Sometimes it's not a lover that is stealing the one true love, but a boss with a job that requires a transfer or some other *action* that will remove protagonist from love interest. If you give your character a choice between love and duty, and make duty something that we can *see*; that duty becomes a force of antagonism that tears apart the relationship. Jimmy Stewart in REAR WINDOW is a photojournalist who is constantly being sent to some dangerous foreign land to snap pictures and can't imagine having a wife like Grace Kelly tagging along with him in a war zone or a jungle. Usually in a case like this we have the character planning on leaving before they meet the love interest, or a job physically coming in the way of the relationship as in HIS GIRL FRIDAY - where Cary Grant is a newspaper reporter in the middle of a hot news story. The force of antagonism needs to be something we can see, not just something in the character's mind. And as a force of antagonism, it must be able to create ongoing and escalating conflict. It can't just be something that kicks in at the end of Act 2, it has to *be* Act 2.

In HIS GIRL FRIDAY Newspaper editor Grant tries to lure his best reporter (and the woman he loves) Roz Russell away from Bellamy with the ultimate story - a man who will be executed the next morning who may give his final interview to a sympathetic female reporter. This escalates when the man says he's innocent, and escalates again when he escapes, and escalates again when Russell hides the escaped prisoner in a desk in the press room... and continues to escalate when the reporters return along with a couple of cops. That's the *job* part of HIS GIRL FRIDAY's conflict...

The "Bellamy" part of the conflict is Russell's fiance who keeps trying to pull her away from the story and away from the city so that they can be married. He has a train ticket, and the train leaves at a certain time, and Bellamy keeps showing up again and again to take her away. Grant comes up with scheme after scheme to get rid of Bellamy, but they guy keeps coming back! Bellamy is arrested and shanghaied and sent on wild goose chases... but keeps returning like a human boomarang. He is *determined* to marry Russell no matter what. *Determined* to get her to quit her reporter job once and for all and become a housewife. He keeps getting in the way of Grant's plan to keep her involved in the news story. Bellamy is not very bright, not cunning at all, and nice instead of evil... but the *perfect* rom-com antagonist.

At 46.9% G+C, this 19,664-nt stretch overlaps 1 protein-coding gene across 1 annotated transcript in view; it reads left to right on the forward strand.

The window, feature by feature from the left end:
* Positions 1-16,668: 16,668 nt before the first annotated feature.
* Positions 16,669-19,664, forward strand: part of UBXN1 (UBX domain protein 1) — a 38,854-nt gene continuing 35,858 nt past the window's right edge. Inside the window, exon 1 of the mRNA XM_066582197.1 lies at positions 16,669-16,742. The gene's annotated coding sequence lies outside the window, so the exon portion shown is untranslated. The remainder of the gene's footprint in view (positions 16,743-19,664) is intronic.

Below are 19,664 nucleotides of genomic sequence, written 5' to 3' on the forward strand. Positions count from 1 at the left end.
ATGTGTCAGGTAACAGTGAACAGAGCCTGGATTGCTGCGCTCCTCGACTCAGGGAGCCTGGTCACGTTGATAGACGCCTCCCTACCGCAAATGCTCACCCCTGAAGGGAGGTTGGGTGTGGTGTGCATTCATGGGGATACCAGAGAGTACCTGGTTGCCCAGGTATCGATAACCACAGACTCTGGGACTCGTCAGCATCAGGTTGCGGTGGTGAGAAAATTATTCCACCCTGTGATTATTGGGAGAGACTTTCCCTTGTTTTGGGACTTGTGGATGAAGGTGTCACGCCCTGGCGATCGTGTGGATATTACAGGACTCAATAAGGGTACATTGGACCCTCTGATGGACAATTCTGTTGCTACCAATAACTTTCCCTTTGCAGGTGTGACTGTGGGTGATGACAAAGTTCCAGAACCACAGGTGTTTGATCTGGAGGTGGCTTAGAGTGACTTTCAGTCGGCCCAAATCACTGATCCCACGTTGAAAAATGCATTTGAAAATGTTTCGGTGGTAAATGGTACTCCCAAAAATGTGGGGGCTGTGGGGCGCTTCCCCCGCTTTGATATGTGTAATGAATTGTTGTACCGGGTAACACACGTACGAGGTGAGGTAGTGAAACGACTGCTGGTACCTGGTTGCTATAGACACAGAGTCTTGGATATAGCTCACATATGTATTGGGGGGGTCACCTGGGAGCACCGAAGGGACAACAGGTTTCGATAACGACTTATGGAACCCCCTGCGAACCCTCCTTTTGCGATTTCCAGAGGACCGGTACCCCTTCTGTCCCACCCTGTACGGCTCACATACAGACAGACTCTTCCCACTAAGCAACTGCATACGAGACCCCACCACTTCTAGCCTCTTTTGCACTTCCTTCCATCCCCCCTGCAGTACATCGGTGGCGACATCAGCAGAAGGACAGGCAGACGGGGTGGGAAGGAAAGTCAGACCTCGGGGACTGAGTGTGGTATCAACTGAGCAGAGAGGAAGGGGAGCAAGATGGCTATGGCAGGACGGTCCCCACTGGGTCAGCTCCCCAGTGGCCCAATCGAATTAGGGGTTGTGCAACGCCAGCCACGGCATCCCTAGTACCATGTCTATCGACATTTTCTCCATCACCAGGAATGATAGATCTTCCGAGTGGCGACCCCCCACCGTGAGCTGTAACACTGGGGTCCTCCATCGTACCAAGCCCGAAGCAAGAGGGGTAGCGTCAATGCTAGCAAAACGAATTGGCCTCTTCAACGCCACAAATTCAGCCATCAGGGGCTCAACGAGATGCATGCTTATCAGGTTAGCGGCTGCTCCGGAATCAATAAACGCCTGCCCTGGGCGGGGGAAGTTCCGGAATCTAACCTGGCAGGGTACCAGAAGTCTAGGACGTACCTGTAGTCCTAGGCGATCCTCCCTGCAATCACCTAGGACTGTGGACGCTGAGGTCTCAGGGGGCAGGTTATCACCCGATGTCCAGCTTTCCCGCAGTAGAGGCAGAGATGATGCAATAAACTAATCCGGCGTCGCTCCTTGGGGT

The antagonist is the most important character in any script because they bring they bring the conflict. Take a thriller, mystery, crime story - let's use CSI or LAW & ORDER TV shows just for the heck of it. Without the antagonist - the killer - there is no story. These shows are a hunt for the killer, who is clever at either escaping from capture and/or obscuring their trail. So we have kind of a cat & mouse story - but we often do not know the identity of the killer until the end. That doesn't mean they aren't there, and that the protagonist isn't battling to find them. But without the killer - the L&O cops or CSI: BARSTOW team are just sitting around playing cards. Without the antagonist - the killer - there is no show.

JAWS without Bruce the shark? TWISTER without the twisters?

You need conflicts that can be seen - or they won't show up on film. Usually that's a human villain or some physical force of antagonism, but - because humans are emotional - there is also usually an emotional conflict that the protagonist is struggling with. The antagonist can be the nicest character in the screenplay, but they have to be the one person or force that comes between the protagonist and their goal.

A good villain does everything for a reason and doesn't make silly mistakes. They may be the nicest person in the story, but they are also the one person who comes between your protagonist and their goal - the person who will not rest until they have achieved their own goal, even if it means the protagonist ends up an old maid or in jail for 20 years. Without an antagonist you don't have a story!